8 - The Role of L1 in L2A Flashcards Preview

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Flashcards in 8 - The Role of L1 in L2A Deck (20)
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1

How do children and adults differ in their ability to learn L2?

Children are uniformly successful whereas adults can be all over the map.
- There are very successful adults and very unsuccessful ones, but most people are somewhere in between.

2

What are the beginning and end states for children?

Start with UG and end with adult grammar

3

What are the beginning and end states for adults?

Adults start with L1, create an interlanguage grammar, and come out with an L2 that is different from an L1.

4

How was the Contrastive Analysis Hypothesis (CAH) developed?

- With roots in Behaviourism, it developed as a response to pedagogical needs.
- Developed by Lado who said that habits formed in L1 interfere with those needed for L2 (both positively and negatively)

5

What does CAH do?

- Systematically compares the similarities and differences between L1 and L2
- Starts examining from the base (e.g. phonology) and works its way up (e.g cultural system)
- The goal is to predict difficulties and errors for the most effective teaching plans

6

What are the claims upon which CAH is based?

- A difference between L1 and L2 will create difficulty, and a similarity will create ease
- The greater the differences between the languages, the harder L2 will be to learn
- The differences are what must be learned
- L2A involves fighting old habits of L1 and forming new ones of L2

7

How does CAH explain the concept of language transfer?

- L2 learners rely heavily on their L1, and so transfer forms and meanings to L2
- Positive transfer facilitates learning
- Negative transfer impedes learning

8

What are some critical responses to CAH?

- Many errors that were predicted did not occur
- Many errors that occurred were not predicted
- Some errors in L2 are similar across a variety of L1 backgrounds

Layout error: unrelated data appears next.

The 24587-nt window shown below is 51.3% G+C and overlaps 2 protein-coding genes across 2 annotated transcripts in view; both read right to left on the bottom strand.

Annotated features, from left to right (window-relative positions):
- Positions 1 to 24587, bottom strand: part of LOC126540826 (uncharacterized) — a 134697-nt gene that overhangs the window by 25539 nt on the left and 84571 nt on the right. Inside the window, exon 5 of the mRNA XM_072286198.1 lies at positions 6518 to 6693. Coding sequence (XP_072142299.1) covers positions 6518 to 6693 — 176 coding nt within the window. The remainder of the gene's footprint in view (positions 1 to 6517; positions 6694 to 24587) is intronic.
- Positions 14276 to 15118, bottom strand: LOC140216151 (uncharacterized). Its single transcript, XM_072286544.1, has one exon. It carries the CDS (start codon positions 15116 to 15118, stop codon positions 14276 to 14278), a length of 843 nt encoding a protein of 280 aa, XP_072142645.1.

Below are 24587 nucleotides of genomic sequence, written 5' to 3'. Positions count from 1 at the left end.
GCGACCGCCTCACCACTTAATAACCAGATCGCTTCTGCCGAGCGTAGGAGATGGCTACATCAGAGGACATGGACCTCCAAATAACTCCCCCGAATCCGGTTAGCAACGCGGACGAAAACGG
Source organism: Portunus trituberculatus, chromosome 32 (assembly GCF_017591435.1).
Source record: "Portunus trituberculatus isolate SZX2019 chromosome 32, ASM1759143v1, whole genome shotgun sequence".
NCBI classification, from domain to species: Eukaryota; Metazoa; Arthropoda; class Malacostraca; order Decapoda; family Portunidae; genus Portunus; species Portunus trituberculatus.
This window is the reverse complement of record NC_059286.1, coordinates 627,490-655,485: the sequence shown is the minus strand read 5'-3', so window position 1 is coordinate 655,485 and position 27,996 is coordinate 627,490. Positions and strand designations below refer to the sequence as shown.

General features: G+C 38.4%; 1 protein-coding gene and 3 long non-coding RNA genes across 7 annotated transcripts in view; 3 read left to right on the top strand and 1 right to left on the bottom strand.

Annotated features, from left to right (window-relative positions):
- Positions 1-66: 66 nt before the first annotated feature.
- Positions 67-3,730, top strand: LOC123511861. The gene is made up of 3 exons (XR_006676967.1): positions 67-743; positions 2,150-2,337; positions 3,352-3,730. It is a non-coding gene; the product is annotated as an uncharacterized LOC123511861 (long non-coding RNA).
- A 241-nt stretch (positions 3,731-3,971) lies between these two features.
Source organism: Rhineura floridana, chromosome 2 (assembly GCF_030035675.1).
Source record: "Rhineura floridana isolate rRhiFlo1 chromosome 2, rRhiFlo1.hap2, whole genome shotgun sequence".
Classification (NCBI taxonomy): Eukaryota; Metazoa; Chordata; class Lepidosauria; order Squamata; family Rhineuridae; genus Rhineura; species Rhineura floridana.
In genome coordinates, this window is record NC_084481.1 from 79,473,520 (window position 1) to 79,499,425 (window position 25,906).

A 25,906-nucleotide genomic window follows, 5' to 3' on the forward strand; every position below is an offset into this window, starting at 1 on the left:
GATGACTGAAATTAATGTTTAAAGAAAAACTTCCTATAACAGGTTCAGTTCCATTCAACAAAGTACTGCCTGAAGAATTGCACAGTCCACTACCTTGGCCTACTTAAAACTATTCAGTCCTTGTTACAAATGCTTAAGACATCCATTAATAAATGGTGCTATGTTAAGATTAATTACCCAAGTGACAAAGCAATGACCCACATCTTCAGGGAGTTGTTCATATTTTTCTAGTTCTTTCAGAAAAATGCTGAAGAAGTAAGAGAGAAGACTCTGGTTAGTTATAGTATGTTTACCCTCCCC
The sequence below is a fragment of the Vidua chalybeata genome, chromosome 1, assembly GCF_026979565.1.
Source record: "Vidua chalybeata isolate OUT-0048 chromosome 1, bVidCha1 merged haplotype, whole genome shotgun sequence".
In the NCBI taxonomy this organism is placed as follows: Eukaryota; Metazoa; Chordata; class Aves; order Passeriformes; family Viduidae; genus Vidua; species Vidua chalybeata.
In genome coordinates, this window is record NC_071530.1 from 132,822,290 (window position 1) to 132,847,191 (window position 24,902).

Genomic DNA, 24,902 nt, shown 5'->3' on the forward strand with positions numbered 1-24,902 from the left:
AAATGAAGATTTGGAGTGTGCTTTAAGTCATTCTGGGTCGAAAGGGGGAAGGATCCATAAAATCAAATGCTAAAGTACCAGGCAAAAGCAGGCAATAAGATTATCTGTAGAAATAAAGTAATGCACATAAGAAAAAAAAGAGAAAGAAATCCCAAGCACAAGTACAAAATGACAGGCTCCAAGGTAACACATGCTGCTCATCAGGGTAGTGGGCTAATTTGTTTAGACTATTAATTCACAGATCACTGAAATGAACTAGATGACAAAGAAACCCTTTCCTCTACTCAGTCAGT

- And thus, Error Analysis was born

9

How did Error Analysis (EA) develop?

- In response to the difficulties with CAH, EA seeks to explain errors that occur rather than predict them.
- Developed by Corder who said that not all errors that occur originate from L1, they merely provide evidence of a system.
- In CAH, the majority of errors could not be traced back to L1

10

Who first established EA and what were his underlying theories?

- EA was established in 1967 by Pit Corder
- He said that errors were important in and of themselves and that they provide evidence of a system.
- Errors are not a faulty production of L2 but rather contained within an independent system

11

What is the difference between a mistake and an error?

A mistake happens by accident (such as a slip of the tongue), whereas an error stems from an absence of knowledge.

12

What is the major criticism of EA?

The actual origin or source of errors is hard to identify and it is difficult to be sure of where they come from.

13

What is the Interlanguage Hypothesis?

A hypothesis stemming from the EA that says that learner language is of its own grammar system which is independent of either the L1 or resulting state of L2.

14

Who first established ILH and what were his underlying theories?

- Larry Selinker coined the term in 1972
- He believed that errors originate from neither the L1 or L2, but rather from the learner internally (the UG)

15

What does it mean to say that interlanguage is developmental, dynamic, and variable?

- Developmental - it evolves over time
- Dynamic - it is constantly changing
- Variable - everyone has their own unique interlanguage

16

How do the main foci of CAH, EA, and ILH compare?

CA - L1 and L2 differences and similarities to predict difficulty
EA - actual production of learner errors
ILH - learner's system is separate from L1 and L2 - it's own system

17

How do CA, EH, and ILH each consider errors?

CA - errors can be predicted based on L1 and L2 contrast
EA - errors can be examined to find their source
ILH - errors are developmental systems that are a step in the acquisition process

18

How to CA, EH, and ILH view learners' production?

CA - faulty imitation or approximation of target language
EA - errors and mistakes are differentiated
ILH - a systematic, developmental, dynamic system of its own

19

What are the goals of CA, EA, and ILH?

CA - pedagogical - to create lesson plans
EA - to understand where errors come from in L2A
ILH - Understanding L2A (birth of L2A as field of study)

20

Who first establish CA, EA, and ILH, and from what theory did they stem?

CA - behaviourism, Lado (1957)
EA - innatism Corder (1967)
ILH - innatism Selinker (1972)